A number of recent papers moreover suggest that the location of valuable intangible property is systematically distorted towards low-tax locations (see Dischinger and Riedel (2011)). Karkinsky and Riedel (2012) use data on corporate patent holdings of European multinational firms and find that the location of patents across group affiliates strongly responds to tax incentives, with a 1 %-increase in the corporate tax rate lowering patent holdings by around 3.5 % (see Griffith, Miller, and O’Connell (2014) and Alstadsæter et al. (2017) for similar evidence). Baumann et al. (2017) furthermore suggest that MNEs strategically relocate patents with above average value to tax havens.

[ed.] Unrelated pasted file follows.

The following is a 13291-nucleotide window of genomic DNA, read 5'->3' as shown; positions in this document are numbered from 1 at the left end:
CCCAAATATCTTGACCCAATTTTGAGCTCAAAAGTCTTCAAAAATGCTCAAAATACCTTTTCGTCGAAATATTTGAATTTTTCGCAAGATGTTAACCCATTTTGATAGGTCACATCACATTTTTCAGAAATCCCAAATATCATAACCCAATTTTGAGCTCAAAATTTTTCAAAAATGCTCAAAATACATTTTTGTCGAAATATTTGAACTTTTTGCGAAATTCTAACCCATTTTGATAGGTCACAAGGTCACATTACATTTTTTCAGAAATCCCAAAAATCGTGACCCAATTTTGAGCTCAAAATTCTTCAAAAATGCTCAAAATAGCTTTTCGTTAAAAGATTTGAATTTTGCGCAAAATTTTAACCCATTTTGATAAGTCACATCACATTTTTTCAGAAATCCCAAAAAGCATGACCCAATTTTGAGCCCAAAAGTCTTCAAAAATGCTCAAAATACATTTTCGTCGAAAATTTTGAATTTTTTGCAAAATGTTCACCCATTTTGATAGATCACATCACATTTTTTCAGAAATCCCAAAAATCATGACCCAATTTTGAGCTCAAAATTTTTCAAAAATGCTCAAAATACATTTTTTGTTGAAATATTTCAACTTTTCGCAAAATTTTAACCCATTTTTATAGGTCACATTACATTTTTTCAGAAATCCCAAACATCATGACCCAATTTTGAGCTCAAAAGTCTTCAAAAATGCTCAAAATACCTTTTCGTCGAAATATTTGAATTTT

Empirical evidence furthermore confirms that MNEs engage in debt-shifting behaviour. While both MNEs and NEs have an incentive to shield their profits from taxation by debt financing, MNEs may additionally inject equity into low-tax subsidiaries, which then lend to high-tax affiliates and strip-out tax-deductible interest without raising the group’s overall debt-to-equity ratio (and hence its bankruptcy risk). Existing papers test for debt-shifting based on firm level data and by regressing affiliates’ internal debt-holdings on the host country’s corporate tax rate or the tax differential to other group affiliates respectively (see e. g. Altshuler and Grubert (2003), Desai, Foley, and Hines (2004), Büttner and Wamser (2013), Møen et al. (2012)). 15 Reported semi-elasticities are around 1, suggesting that a 10-percentage point increase in the local statutory tax rate is associated with a 10 % increase of the affiliate’s internal debt-ratio. 16 As internal debt holdings tend to be small and the transferred income is the product of internal debt and the interest rate, the estimates, overall, imply relatively small debt-shifting volumes (see e. g. Büttner and Wamser (2013) and Dharmapala (2014)). A recent meta-analysis by Heckemeyer and Overesch (2017) confirms this notion (suggesting that debt-shifting makes up around 30 % of overall income shifting activities and mispricing of intra-firm trade makes up around 70 %). 17